Online Safety Community

One of the biggest questions that my employees have is why don't we keep Tylenol, Ibuprofen, diarrhea, migraines, cramps, etc... on site for them. My management staff has asked as well. My comment is always that I'm not a nurse and won't dispense medicine on site. They continue with we've had it before here (before I showed up). But I stay strong that I won't keep it in the shelves nor my desk drawers. I don't know nor do they who has what allergic reaction to what medicine. Therefore, I've proposed a medicine dispenser where they can pay a quarter to obtain whatever medicine they think they need at the moment. This should take liability away from the company and myself. What are your thoughts on this idea? Or do you know otherwise of liability issues?

Views: 9836

Replies to This Discussion

Jason, we (Professional Pipeline Contractors Inc.) have a complete first aid kit that is stock with many over the counter meds (Tylenol, Ibuprofen, Pepto, ect...) we require all employees to fill in our first aid log for any items that are used. We then track adhesive bandages, eyewash or antacid meds what ever is used from the cabinet. What we do during our new comer’s orientation, we let them know our policy of medicine and that they need to know what they are allergic too. Also if someone brings Tylenol in their lunch box and has an allergic reaction at your work place it is an OSHA recordable until you can proof different. I once worked for a large Corporation where they removed all of the first aid kits because they did not want employees using supplies and not recording a first aid injury. MSHA and CAL-OSHA require you have an approved first aid kit readily available that is supplied according to a Doctors recommendation. I would recommend talking with your worker Comp. Insurance group and see what they recommend.
Thanks Ray for your reply. My insurance company says that it's up to us what we want to do. They don't see any liability whether we offer it or not. KYOSHA is a pain in the butt. They'd find reason to cite us for either way.
MSHA has a required list of 1st aid supplies, but it is out out dated. Most all mines are now required to have EMT's on every shift that men work. A typical EMT response bag does not meet MSHA requirements. As far as over the counter meds, we have taken them out of the workplace due to an allergic reaction that an employee had. Our work comp carrier reccommended that no meds be supplied by the company.
We keep first aid kits throughout the warehouse but remove any medicines that can be swallowed. We still have triple antibiotics ointments etc.. I was told when I started that it was for liability reasons. Although we do allow associates to bring their own - we just need to know about it and sign the bottle (for theft pruposes) and it must always be in the original bottle, prescrption meds must be in the original presvription bottle. I also track the first aid supplies, only to find our where people are getting injured- usually paper cuts, occasionally a knife nick, or sharp edge on a shelf. then I can have maintenance fix it right away.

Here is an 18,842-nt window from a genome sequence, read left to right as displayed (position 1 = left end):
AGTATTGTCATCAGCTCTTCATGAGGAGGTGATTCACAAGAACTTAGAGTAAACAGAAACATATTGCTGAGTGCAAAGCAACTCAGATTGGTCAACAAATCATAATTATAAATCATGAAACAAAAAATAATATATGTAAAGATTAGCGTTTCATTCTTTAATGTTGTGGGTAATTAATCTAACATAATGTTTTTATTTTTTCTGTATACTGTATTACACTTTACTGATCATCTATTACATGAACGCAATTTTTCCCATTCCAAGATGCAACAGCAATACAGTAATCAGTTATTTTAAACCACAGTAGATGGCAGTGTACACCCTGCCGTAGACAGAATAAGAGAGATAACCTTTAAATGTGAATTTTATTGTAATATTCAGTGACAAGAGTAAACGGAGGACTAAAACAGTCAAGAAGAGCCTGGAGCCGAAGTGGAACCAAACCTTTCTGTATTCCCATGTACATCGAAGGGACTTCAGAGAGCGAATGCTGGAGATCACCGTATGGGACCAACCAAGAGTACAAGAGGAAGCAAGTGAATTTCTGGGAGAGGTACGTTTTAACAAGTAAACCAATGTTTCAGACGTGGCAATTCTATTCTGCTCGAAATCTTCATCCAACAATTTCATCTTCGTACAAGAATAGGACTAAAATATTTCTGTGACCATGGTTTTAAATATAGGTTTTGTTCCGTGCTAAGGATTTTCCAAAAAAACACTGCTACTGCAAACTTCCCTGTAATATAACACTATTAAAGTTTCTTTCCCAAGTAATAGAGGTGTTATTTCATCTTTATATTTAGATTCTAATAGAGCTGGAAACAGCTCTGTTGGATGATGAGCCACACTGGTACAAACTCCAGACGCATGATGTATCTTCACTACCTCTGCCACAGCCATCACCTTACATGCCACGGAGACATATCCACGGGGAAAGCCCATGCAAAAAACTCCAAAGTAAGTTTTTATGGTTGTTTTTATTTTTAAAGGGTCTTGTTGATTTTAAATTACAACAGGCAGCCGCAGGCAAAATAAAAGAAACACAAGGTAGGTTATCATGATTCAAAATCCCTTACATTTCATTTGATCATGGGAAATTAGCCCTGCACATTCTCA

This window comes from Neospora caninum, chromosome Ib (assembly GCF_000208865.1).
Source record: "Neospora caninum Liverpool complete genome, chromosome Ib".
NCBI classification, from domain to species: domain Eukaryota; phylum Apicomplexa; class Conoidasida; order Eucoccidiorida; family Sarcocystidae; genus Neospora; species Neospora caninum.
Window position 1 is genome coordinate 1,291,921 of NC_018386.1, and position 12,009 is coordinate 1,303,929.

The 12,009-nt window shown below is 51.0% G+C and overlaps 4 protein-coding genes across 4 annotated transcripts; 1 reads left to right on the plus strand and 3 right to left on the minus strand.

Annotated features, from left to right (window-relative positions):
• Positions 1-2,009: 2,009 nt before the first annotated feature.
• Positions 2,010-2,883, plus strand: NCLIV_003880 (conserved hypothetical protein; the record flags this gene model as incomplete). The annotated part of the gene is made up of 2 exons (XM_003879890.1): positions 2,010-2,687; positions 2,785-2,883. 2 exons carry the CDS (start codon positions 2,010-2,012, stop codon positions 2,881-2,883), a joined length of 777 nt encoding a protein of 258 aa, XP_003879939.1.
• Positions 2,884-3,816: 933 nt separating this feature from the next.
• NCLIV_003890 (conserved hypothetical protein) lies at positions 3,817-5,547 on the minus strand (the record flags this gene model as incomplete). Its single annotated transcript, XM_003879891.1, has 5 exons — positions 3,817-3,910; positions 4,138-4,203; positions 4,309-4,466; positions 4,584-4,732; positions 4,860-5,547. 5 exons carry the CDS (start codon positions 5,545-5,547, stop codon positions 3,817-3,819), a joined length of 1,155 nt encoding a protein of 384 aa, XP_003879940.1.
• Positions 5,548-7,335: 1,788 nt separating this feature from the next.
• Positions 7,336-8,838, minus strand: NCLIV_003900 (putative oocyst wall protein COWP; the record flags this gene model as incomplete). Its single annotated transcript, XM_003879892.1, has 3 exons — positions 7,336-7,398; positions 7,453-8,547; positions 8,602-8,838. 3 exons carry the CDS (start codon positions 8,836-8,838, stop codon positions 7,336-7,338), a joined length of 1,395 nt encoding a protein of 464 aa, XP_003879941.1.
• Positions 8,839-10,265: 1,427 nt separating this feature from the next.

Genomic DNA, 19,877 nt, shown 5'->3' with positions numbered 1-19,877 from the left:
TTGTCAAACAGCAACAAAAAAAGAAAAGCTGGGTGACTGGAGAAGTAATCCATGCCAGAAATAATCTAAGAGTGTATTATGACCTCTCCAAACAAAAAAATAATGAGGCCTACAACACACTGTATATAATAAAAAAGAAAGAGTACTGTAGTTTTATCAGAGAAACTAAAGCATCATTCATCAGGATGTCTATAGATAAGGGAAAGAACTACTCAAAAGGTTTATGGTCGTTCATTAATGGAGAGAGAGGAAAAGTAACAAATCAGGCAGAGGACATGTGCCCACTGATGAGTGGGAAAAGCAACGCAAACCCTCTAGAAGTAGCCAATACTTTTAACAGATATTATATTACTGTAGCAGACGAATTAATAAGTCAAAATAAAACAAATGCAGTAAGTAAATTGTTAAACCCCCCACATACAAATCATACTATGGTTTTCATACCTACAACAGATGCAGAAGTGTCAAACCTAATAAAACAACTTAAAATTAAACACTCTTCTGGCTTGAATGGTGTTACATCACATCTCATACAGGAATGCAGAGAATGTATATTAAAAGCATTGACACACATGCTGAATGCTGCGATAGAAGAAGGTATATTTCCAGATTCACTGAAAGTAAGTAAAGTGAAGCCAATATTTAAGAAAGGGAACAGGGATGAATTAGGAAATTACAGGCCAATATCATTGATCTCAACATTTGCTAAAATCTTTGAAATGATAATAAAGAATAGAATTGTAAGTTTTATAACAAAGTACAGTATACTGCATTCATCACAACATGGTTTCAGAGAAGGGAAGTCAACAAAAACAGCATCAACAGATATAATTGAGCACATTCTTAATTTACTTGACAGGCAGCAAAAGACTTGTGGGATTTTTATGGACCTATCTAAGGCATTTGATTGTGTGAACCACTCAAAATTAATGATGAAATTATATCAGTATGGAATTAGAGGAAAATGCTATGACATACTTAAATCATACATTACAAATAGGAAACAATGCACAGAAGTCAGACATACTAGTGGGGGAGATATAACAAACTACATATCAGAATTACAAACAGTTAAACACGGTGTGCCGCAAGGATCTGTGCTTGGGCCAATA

Jason,
I removed medications from open dispensing at our work place as well. Which of course made me extremely unpopular, as "they had always given it out in the past". I had concerns with regarding reactions to medication and liability. I did add the meds to a vending machine in which the employees must make a personal decision in purchasing. This doesn't remove all liability, however it could possibly reduce it. We do provide other medical supplies such as band aids and the like (of course logging it in the first aid book).
To avoid some painful litigation it should not but in reality how convinient it would be to have tylenol at work some times. what we used to do before we did away with it is that I offered what would help and set it on the table I could not put it in anybodys hand or order them to take it. "I think this might help you... if you wish... "
Analgesics come under the category of medication and are not considered a first aid item. The opinion is that workplace first aid kits should not include medications of any type, including pain killers. 'First aid' is defined as the provision of emergency treatment and life support for people suffering injury or illness. The dispensing of medication would generally not fall within this definition. A major concern with dispensing medication is that a recipient may suffer an allergic reaction. This is possible, even with common medications such as tylenol or aspirin. Many people are intolerant to such substances.